II. Ancient and Classical Periods, 3500 B.C.E.–500 C.E. > E. Rome > 1. The Monarchy and the Early Republic, 334 (338)–264 B.C.E. > b. The Peoples of Italy
  The Encyclopedia of World History.  2001.
b. The Peoples of Italy
The wide diffusion of Indo-European tongues—Latin, Osco-Umbrian, Venetic, and Messapian—spoken in Italy at the beginning of the historical period, together with the general continuity of prehistoric cultures attested by archaeology, show that the introduction of Indo-European languages into Italy was a long and complicated process stretching back to the late Neolithic age. The great cultural units of historical Italy—Etruscan, Latin, Sabellian, and Iapygian in Apulia; Venetic in Venetia—were formed in the 9th and 8th centuries.  1
During the 7th century B.C.E., the non-Indo-European ETRUSCANS became the dominant people of central Italy. Their homeland corresponds roughly to modern Tuscany. The rise of the Etruscans coincided with intensified trade with Greeks in search of metals in the 8th century. Greek imports, increased use of metals, greater division of labor, the adoption of writing (from the Chalcidian alphabet of Cumae), and urbanization were all part of the rapid social and economic transformation in southern and coastal Etruria. Etruscan power, though never unified, was extended through migration, colonization, and conquest. Etruscans founded cities in the Po Valley and in Campania and subjugated various Latin communities, Rome among them. The Etruscan cities were loosely united in a religious league of 12 but were politically independent with independent artistic traditions. The economy was based on agriculture, maritime trade and piracy, and exploitation of minerals. Tomb paintings portray a luxurious upper- class existence, while literary sources tell of a class of peasants tied to the land, comparable to Spartan helots. Etruscan hegemony ended in the 5th century with their expulsion from Latium and the loss of the sea to Greeks, of Campania to the Sabelli, and of the Po Valley to the Gauls. From the 4th through the 1st centuries, Roman conquest, colonization, and co-optation caused Etruscan civilization to decline and finally end. The Etruscans influenced Roman institutions in various ways, and in spite of the fact that many of their gods were different from those of Rome, they had a reputation at Rome for religious expertise. They were also renowned for luxury, because women were relatively free by the standards of classical Greece.  2
The LATINS lived on the western (Tyrrhenian) coastal plain—Latium—that stretches from the Tiber in the north to Monte Circeo 65 miles to the south. Northern Latium is enclosed on the east by the foothills of the Apennines; further south, the Lepini Mountains mark the eastern boundary. Traditionally there were 50 small Latin communities which were united by common Latin cults and by the common Latin rights of intermarriage, contractual dealing, and intermigration. By the 7th century, contacts with Etruscans and Greeks had influenced the Latins to organize themselves into about a dozen communities resembling Greek poleis. Although still tied to each other by intercommunal rights and common cults, these Latin “city-states” became increasingly independent and competitive. By the late 6th century several of them had formed a political league centered around Aricia, at the time when Etruscan Rome was pursuing an aggressive policy. Roman preeminence in Latium ended abruptly with the expulsion of Etruscan kings in the late 6th century. Soon after this the Latin League was formed, and a military alliance was made with Rome to defend the homeland against invading Aequi and Volsci. A century of war left Latium free of invaders, but Rome was again poised to dominate the other Latins. This was achieved by a Roman victory in the Latin War, 337–334 (343–338).  3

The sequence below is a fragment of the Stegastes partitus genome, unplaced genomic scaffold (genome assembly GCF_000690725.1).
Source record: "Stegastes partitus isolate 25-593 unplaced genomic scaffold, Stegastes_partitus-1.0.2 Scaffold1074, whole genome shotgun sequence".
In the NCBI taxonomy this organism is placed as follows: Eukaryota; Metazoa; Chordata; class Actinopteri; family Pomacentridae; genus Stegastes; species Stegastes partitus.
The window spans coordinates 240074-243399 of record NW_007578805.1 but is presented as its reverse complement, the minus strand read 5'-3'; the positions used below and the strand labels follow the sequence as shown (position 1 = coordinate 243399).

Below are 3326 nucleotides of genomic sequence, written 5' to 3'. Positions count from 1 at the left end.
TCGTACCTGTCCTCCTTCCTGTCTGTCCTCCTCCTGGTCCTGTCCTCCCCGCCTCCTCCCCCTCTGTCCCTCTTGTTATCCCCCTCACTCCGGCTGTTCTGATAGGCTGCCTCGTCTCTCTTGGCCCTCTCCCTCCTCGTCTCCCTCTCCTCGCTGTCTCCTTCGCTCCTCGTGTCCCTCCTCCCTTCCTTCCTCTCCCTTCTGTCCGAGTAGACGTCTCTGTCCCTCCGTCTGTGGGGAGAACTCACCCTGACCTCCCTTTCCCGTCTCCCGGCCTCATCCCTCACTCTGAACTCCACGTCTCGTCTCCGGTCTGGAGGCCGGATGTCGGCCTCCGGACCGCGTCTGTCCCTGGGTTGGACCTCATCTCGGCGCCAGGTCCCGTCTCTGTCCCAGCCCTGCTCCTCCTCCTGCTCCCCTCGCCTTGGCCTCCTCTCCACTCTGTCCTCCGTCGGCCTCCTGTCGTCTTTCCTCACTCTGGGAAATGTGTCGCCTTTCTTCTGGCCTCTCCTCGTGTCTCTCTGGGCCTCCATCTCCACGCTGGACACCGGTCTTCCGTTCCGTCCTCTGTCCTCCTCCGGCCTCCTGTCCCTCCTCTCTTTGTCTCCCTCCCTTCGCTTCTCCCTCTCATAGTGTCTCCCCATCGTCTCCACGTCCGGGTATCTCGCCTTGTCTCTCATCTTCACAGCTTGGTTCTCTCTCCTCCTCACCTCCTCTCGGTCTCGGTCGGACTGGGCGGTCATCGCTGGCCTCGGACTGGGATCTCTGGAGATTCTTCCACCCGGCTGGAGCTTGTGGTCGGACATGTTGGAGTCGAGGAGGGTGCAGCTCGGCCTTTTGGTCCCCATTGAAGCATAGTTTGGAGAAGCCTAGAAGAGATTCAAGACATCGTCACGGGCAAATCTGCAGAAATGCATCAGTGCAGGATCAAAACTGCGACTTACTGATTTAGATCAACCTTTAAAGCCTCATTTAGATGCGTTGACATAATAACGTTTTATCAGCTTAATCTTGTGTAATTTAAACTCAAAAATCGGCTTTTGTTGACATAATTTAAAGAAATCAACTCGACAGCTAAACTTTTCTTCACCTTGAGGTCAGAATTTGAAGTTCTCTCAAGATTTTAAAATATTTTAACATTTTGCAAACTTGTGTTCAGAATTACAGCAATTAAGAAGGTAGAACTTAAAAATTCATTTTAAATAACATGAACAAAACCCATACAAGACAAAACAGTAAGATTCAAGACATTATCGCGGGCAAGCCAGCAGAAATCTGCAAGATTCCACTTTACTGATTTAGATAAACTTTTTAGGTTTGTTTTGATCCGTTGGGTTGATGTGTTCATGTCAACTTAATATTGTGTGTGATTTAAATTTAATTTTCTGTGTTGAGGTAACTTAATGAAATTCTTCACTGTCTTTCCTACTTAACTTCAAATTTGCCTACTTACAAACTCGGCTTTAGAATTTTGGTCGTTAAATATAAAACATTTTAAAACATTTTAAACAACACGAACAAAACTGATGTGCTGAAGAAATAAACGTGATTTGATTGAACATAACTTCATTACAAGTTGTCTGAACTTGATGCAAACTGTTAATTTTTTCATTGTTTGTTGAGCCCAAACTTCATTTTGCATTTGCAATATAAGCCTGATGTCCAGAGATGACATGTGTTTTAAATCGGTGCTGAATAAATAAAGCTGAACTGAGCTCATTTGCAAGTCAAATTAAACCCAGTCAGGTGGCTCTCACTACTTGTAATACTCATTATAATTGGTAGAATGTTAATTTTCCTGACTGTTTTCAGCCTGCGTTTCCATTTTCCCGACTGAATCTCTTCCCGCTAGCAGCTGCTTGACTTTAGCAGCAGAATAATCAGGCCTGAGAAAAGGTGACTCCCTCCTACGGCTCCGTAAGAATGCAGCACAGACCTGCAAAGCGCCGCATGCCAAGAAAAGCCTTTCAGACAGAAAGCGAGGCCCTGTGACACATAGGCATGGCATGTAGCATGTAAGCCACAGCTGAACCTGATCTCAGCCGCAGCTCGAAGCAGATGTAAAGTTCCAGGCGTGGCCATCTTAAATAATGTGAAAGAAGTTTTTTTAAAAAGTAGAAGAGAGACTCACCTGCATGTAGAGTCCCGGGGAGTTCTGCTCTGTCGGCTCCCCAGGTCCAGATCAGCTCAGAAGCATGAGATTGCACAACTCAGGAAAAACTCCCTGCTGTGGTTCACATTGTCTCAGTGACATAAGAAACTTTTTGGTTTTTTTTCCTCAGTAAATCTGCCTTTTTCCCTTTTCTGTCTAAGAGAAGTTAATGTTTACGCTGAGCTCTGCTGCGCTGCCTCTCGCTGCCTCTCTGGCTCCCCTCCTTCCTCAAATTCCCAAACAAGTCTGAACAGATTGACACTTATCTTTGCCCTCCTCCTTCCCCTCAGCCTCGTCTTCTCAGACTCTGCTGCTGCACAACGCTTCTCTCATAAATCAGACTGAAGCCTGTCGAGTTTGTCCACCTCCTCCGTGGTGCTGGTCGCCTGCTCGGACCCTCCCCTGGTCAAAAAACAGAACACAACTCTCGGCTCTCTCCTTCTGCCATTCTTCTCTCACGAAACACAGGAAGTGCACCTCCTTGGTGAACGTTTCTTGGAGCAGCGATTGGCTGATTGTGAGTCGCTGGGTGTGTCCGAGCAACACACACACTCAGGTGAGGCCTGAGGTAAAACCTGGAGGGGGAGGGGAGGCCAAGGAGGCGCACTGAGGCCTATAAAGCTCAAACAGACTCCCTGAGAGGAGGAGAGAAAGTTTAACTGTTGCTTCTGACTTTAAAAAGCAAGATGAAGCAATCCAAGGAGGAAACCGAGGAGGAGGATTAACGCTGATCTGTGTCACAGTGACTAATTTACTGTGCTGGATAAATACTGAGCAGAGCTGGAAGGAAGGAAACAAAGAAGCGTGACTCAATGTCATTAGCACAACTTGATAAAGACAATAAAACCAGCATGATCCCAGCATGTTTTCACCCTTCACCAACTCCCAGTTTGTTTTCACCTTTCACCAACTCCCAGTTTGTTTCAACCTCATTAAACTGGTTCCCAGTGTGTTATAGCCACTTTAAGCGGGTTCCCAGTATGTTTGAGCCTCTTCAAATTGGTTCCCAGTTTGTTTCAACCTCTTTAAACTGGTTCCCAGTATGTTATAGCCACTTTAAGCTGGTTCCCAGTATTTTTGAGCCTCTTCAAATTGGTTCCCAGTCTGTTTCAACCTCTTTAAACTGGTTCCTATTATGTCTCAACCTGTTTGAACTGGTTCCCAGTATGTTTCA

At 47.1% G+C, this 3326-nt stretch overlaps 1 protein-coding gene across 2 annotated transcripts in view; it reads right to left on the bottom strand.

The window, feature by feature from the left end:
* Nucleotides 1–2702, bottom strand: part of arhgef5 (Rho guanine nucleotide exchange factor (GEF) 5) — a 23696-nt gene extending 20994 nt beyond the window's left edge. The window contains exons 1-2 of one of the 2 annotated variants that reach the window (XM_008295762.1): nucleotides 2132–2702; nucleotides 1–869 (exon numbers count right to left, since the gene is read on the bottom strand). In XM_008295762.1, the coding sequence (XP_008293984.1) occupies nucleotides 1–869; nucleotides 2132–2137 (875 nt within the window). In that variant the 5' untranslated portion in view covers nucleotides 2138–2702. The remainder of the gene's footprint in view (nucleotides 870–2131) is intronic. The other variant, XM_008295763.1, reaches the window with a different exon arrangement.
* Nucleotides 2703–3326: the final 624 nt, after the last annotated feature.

In the historical period the Apennines were inhabited by Sabellian peoples who spoke a variety of Osco-Umbrian languages and who periodically raided and sometimes conquered the fertile plains around them. In historical times the Sabines had moved into Latium where they are said to have exerted a formative influence on early Rome. The territories of the Umbrians extended from the highlands east of the Arno and Tiber to the Adriatic coast between Rimini and Ancona. Another Osco-Umbrian-speaking people from the central Apennines were the Aequi, who invaded Latium c. 500 B.C.E. The central Apennines were also home to the Umbrian-speaking Marsi. Further east, Oscan speakers—the Paeligni, Vestini, and Marrucini—held sway; to the southeast, along the Adriatic coast, the Oscan-speaking Frentani dominated. Inhabiting the south-central Apennines were the SAMNITES, who spoke an Oscan language and by the 4th century were united in a loose but formidable confederation. During the late 5th and early 4th centuries, Oscan-speaking peoples moved into Campania, Lucania, and Bruttium, where they came to be known as Campani, Lucani, and Bruttii, respectively.  4
GREEK COLONIZATION (See c. 800) had a major influence on all the peoples of Italy and Sicily. The first Greek colony was established at Cumae in 750, and Greeks continued founding colonies in Campania, Apulia, and eastern Sicily (Magna Graecia) for the following two centuries.  5
The advent of CELTIC peoples into the Alpine regions of Italy occurred during the historical period. Since their movements were nomadic and they mixed with previous inhabitants of regions, it is difficult to date the earlier Celtic presence, but by the 5th century they had begun to displace the Etruscans in the Po Valley.  6
The Encyclopedia of World History, Sixth edition. Peter N. Stearns, general editor. Copyright © 2001 by Houghton Mifflin Company. Maps by Mary Reilly, copyright 2001 by Houghton Mifflin Company. Published by Houghton Mifflin Company. All rights reserved.